This is a call to arms for the community. Recognize your differences in opinion and accept them. Support your fellow users. Support your developers when they need help. And Developers - don’t be insulted when you dont get much email. People arent being rude… they are just doing other things. Support each other. Its totally fine to discuss problems. Discuss anything. But do it in a less acusatory and more conversational manner.

Please.



78 Responses to “A few comments on comments”

  1. NorseLord Says:

    being positive leads to good harvest

    Back in June 1999, I was one of the many doubters and bitchers, impatient with Be, Inc., and I could smell focus shift long before the writing was on the wall. But I soon became upset with myself for becoming so negative and so instead I invested a lot of time into positively promoting the BeOS.

    I have heaped huge rewards for my efforts. Sure, I’ve had a misstep or two along the way, which I regret, but for the most part I am very pleased with the way people respond when I am positive and continue to contribute.

    Giving is a very rewarding way to participate.

    Thanks, Nutcase, for all of the time you put into your Web site.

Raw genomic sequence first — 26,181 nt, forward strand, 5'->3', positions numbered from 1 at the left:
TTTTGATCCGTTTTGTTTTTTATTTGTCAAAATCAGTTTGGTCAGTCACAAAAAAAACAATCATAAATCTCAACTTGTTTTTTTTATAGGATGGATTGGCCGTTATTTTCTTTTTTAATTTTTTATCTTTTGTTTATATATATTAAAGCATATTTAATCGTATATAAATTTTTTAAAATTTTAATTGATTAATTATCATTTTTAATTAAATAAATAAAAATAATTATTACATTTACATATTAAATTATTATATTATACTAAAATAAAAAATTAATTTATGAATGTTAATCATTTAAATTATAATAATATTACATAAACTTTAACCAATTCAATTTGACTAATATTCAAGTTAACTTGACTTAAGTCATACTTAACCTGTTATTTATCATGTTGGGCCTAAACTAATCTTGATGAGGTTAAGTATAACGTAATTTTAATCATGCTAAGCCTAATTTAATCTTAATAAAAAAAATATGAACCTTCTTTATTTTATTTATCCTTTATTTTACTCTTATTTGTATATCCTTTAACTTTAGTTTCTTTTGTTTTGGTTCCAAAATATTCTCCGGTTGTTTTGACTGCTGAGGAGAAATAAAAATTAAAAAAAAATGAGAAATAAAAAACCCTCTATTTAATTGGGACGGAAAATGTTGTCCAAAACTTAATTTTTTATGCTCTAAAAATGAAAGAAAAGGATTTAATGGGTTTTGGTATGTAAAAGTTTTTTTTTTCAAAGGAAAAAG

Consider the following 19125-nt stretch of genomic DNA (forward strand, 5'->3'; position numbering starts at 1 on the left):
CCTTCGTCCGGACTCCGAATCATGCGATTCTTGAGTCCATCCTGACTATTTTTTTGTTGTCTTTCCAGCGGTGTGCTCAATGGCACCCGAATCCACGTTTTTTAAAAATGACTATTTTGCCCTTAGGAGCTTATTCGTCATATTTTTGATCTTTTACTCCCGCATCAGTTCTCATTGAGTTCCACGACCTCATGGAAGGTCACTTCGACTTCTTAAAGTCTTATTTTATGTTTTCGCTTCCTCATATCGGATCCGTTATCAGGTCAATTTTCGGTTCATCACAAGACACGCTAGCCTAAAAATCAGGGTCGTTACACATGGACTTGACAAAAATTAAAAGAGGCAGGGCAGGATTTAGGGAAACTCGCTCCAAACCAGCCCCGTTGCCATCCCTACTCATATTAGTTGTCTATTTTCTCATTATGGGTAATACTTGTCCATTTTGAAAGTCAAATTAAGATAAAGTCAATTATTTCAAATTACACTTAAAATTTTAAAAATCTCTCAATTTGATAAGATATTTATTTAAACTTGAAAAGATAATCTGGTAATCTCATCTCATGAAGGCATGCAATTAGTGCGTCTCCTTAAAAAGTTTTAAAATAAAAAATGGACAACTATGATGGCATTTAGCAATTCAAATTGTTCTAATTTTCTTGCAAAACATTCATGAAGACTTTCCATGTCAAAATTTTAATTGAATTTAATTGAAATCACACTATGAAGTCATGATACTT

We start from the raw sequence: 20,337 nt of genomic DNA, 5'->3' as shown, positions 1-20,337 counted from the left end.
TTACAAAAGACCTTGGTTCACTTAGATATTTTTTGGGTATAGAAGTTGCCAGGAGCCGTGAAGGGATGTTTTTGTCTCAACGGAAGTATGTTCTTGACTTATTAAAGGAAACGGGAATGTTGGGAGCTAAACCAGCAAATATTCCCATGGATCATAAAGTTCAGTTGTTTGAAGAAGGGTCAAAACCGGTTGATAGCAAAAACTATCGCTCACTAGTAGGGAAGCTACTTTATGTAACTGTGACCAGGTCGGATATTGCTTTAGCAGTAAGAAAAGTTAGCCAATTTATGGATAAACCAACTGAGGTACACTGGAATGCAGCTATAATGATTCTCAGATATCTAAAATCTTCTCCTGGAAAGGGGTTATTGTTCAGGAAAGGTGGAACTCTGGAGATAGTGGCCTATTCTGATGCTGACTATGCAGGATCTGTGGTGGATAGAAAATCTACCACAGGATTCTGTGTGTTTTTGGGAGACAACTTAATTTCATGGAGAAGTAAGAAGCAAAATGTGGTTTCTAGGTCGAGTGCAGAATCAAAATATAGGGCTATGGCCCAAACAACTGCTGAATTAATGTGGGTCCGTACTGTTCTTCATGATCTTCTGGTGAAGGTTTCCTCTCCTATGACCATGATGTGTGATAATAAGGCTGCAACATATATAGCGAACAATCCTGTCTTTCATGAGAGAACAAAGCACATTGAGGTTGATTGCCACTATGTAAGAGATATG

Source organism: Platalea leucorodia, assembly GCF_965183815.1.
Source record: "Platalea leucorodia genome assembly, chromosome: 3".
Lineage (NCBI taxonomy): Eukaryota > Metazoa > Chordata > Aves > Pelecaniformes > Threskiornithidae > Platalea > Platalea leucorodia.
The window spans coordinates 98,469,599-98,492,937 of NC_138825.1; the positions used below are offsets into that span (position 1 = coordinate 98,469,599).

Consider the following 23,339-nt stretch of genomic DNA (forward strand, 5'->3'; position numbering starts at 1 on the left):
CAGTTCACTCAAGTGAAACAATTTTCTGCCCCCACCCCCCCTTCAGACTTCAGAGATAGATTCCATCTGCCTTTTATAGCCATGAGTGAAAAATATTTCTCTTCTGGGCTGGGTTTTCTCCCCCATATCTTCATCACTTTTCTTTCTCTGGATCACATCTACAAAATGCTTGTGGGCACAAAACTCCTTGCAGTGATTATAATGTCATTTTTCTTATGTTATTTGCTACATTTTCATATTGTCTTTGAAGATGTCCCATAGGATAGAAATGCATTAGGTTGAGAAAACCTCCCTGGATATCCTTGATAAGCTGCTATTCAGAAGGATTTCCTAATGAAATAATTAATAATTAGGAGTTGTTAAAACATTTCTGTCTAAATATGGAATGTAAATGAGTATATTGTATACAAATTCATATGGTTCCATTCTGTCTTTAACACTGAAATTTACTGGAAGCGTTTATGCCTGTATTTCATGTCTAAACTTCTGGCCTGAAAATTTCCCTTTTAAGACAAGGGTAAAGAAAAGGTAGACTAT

2. Moe Says:

    well said NutCase

    I been feeling just the same lately and the article was really to the point, couldn’t have said it better :o ), thanx NutCase and I hope the community develops to be the one it was (or a much better one!!!)

  3. Chuck Says:

    In Response To NorseLord @ 12/03/2000 3:27:34 PM

    Re: being positive leads to good harvest

    Hear hear!!! I’m a relatively new BeOS user. I got interested in BeOS in late ‘99 and started following the community at that time. The positive and professional nature of the community attracted me initially. After a long, difficult and hot summer it appeared that the community was regaining a positive attitude (if you exclude some of the crowd over at BeNews ;) ) and the BeOS itself would continue to be updated, albeit not so often. This ultimately convinced me to reinstall and begin using it about a month ago.

    I can understand constructive criticism of Be, BeIA, BeOS and applications. This ultimately leads to better products. I don’t understand those who simply complain. That’s a waste of time and benefits no one.